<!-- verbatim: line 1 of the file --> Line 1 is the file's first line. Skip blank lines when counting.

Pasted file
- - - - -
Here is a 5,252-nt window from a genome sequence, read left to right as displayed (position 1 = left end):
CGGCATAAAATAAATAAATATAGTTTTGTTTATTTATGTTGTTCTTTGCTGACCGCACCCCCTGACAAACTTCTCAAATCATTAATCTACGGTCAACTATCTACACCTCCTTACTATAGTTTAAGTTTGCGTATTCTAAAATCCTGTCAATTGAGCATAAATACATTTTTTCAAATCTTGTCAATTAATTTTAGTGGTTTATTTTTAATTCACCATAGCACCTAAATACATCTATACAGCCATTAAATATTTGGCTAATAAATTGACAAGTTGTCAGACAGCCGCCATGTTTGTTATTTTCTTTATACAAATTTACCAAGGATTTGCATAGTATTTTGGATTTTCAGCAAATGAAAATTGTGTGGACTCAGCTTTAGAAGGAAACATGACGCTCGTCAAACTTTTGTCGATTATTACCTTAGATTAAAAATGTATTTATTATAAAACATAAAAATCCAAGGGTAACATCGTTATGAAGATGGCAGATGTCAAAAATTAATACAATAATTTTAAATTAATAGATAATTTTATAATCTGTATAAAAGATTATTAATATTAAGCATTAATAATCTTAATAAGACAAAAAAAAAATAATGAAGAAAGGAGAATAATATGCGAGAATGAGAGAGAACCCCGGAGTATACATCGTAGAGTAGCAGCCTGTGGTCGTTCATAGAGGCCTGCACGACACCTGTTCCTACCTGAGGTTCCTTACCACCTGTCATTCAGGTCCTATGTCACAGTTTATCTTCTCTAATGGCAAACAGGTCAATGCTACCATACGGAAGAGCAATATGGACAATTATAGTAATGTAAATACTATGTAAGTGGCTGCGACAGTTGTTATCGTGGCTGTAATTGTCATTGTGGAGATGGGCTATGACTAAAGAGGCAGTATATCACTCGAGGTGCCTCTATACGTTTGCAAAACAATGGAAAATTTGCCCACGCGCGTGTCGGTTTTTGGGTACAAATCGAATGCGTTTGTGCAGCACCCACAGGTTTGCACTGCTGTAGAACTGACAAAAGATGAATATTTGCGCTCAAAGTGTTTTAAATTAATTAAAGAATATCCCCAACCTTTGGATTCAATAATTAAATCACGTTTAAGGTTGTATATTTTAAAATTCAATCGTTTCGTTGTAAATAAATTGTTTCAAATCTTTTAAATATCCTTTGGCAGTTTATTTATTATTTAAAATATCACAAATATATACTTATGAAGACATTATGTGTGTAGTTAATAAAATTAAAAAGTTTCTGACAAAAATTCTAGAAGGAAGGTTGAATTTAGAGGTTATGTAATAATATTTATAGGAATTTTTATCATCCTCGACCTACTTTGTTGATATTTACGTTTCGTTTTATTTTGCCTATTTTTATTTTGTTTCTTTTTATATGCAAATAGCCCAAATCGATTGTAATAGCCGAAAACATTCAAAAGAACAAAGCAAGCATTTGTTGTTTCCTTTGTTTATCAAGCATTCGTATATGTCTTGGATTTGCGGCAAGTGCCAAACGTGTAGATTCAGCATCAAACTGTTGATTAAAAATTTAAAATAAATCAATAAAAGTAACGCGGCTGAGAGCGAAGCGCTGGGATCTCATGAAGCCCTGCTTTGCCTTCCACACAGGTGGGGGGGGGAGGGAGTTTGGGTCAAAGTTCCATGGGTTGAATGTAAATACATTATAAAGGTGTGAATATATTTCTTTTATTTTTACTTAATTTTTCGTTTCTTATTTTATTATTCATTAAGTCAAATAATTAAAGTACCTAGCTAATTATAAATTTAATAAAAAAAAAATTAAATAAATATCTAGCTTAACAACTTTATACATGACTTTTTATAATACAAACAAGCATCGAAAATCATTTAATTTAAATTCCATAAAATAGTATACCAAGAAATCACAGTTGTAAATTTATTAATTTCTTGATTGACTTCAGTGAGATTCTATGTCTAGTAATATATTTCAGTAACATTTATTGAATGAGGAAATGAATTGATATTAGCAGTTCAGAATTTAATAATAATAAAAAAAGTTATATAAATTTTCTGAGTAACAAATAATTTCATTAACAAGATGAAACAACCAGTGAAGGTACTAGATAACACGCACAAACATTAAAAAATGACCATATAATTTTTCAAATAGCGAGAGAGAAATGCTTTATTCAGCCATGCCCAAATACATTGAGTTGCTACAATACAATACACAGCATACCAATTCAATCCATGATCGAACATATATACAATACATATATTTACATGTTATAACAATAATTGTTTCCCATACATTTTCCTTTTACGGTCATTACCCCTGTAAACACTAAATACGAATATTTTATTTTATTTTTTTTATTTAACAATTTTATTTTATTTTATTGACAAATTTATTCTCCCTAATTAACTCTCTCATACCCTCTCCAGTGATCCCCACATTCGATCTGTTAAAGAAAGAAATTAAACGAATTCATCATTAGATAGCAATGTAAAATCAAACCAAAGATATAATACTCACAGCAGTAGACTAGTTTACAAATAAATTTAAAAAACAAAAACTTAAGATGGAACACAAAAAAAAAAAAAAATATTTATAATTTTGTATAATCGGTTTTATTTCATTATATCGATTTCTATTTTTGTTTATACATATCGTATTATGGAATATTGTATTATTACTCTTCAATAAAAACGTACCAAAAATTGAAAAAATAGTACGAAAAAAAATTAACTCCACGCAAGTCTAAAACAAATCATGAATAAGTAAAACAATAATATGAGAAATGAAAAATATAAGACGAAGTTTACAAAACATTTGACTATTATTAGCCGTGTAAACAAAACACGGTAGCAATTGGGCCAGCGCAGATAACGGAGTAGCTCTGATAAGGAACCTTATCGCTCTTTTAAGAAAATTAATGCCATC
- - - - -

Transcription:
Here is a 5,252-nt window from a genome sequence, read left to right as displayed (position 1 = left end):